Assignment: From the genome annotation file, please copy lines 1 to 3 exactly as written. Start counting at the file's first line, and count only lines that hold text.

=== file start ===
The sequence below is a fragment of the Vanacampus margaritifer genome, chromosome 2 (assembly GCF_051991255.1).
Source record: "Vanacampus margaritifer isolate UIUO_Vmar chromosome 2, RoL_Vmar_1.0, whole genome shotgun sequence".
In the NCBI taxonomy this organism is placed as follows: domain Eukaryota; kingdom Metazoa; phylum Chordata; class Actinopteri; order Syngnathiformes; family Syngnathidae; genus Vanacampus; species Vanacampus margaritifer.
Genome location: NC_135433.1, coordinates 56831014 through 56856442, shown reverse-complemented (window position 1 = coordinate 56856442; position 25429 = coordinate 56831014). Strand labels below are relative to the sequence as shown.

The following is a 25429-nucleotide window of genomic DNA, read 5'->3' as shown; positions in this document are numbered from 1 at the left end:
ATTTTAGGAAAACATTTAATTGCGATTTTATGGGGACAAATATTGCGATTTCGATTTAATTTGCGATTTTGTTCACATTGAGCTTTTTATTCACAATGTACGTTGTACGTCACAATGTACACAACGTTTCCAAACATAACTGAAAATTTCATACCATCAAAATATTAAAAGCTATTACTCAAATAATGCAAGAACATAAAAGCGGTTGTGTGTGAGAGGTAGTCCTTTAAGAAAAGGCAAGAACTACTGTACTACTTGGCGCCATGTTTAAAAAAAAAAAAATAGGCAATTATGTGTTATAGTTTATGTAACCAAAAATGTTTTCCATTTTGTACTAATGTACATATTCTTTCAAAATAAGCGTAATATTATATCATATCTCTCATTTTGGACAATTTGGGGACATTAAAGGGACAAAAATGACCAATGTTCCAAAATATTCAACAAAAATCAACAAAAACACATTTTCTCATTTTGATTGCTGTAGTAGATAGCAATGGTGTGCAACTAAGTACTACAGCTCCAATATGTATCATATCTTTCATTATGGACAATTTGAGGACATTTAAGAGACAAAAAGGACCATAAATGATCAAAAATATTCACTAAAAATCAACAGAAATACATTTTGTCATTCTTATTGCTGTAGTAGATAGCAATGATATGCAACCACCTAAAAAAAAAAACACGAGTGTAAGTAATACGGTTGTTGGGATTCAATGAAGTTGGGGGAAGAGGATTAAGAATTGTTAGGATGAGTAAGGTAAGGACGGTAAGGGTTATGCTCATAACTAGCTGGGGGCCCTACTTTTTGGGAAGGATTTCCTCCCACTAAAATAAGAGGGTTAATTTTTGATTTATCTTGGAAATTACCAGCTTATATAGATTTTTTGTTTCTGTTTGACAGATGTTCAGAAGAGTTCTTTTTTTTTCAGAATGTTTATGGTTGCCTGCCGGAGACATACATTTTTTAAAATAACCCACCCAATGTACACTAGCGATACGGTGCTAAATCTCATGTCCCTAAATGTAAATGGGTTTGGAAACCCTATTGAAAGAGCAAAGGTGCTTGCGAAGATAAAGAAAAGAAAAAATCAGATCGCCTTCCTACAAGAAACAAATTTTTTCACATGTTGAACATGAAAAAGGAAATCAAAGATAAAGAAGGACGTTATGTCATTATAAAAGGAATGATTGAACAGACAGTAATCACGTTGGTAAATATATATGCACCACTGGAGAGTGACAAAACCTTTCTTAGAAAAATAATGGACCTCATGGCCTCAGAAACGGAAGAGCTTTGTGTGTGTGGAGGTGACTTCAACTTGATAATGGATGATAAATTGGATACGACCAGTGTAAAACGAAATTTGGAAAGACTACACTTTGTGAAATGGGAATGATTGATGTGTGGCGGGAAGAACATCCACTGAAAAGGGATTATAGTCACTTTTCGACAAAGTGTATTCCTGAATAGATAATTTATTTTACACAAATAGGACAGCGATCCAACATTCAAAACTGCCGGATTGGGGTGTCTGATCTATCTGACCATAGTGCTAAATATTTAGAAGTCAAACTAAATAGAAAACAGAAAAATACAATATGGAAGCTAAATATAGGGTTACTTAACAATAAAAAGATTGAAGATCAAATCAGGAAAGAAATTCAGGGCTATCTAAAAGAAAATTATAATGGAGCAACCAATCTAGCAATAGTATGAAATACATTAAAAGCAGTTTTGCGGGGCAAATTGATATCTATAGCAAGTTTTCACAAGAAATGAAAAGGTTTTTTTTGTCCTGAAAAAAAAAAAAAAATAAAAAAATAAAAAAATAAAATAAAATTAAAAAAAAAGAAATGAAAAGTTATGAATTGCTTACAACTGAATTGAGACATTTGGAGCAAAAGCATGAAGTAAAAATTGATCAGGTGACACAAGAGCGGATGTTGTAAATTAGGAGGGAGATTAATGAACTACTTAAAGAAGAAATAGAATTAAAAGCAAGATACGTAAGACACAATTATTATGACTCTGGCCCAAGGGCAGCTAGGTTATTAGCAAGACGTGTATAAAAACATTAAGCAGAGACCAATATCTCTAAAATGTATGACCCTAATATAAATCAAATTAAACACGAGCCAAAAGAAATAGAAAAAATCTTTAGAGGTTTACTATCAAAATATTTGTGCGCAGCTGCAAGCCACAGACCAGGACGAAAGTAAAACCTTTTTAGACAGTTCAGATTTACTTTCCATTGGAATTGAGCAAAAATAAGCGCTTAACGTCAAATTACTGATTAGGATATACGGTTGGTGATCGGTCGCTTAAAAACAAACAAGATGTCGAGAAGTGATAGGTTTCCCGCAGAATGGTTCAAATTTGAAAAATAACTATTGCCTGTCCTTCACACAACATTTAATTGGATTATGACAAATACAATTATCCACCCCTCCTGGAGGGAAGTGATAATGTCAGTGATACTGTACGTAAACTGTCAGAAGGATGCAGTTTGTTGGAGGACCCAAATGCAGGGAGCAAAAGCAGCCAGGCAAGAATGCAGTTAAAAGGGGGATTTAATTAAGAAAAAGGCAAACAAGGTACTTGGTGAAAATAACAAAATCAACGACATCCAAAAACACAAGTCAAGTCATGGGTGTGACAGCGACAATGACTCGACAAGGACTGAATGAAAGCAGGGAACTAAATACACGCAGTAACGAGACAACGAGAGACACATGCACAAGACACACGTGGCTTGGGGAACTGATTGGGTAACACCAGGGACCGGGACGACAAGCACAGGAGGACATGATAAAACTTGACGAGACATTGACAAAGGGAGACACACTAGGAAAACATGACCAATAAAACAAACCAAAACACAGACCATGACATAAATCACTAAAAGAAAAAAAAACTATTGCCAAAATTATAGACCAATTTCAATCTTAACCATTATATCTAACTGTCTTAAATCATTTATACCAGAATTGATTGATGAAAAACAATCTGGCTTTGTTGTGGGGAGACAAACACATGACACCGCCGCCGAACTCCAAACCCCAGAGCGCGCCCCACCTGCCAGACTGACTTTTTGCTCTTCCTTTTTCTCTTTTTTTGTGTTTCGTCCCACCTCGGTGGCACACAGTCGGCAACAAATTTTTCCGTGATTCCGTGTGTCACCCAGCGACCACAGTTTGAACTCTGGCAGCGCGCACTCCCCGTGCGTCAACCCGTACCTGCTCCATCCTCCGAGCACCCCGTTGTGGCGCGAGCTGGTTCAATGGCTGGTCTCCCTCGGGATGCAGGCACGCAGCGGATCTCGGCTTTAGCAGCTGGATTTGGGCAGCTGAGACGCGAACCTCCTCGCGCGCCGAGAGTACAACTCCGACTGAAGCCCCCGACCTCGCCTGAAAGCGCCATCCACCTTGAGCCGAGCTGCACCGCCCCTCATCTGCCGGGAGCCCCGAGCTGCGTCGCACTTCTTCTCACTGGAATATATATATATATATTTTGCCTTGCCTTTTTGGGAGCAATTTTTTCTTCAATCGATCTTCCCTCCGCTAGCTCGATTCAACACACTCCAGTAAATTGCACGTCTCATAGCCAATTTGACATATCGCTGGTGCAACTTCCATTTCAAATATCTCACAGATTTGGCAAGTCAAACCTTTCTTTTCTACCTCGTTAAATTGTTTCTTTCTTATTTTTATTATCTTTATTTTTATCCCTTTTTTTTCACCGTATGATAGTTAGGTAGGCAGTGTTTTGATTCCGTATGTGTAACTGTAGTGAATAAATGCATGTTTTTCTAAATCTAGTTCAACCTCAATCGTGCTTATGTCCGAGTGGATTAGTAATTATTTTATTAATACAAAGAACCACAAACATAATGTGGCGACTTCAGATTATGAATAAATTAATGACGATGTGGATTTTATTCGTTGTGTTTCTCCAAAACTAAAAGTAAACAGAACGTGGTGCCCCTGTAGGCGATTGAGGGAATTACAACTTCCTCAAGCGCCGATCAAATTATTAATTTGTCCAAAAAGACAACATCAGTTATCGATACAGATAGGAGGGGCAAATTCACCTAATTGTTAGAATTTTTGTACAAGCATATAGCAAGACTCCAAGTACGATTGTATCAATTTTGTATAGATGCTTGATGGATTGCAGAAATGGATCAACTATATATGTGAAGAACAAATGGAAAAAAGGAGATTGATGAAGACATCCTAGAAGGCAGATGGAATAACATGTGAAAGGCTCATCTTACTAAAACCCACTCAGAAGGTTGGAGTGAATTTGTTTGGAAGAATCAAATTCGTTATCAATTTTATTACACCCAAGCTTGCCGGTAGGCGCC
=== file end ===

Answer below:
The sequence below is a fragment of the Vanacampus margaritifer genome, chromosome 2 (assembly GCF_051991255.1).
Source record: "Vanacampus margaritifer isolate UIUO_Vmar chromosome 2, RoL_Vmar_1.0, whole genome shotgun sequence".
In the NCBI taxonomy this organism is placed as follows: domain Eukaryota; kingdom Metazoa; phylum Chordata; class Actinopteri; order Syngnathiformes; family Syngnathidae; genus Vanacampus; species Vanacampus margaritifer.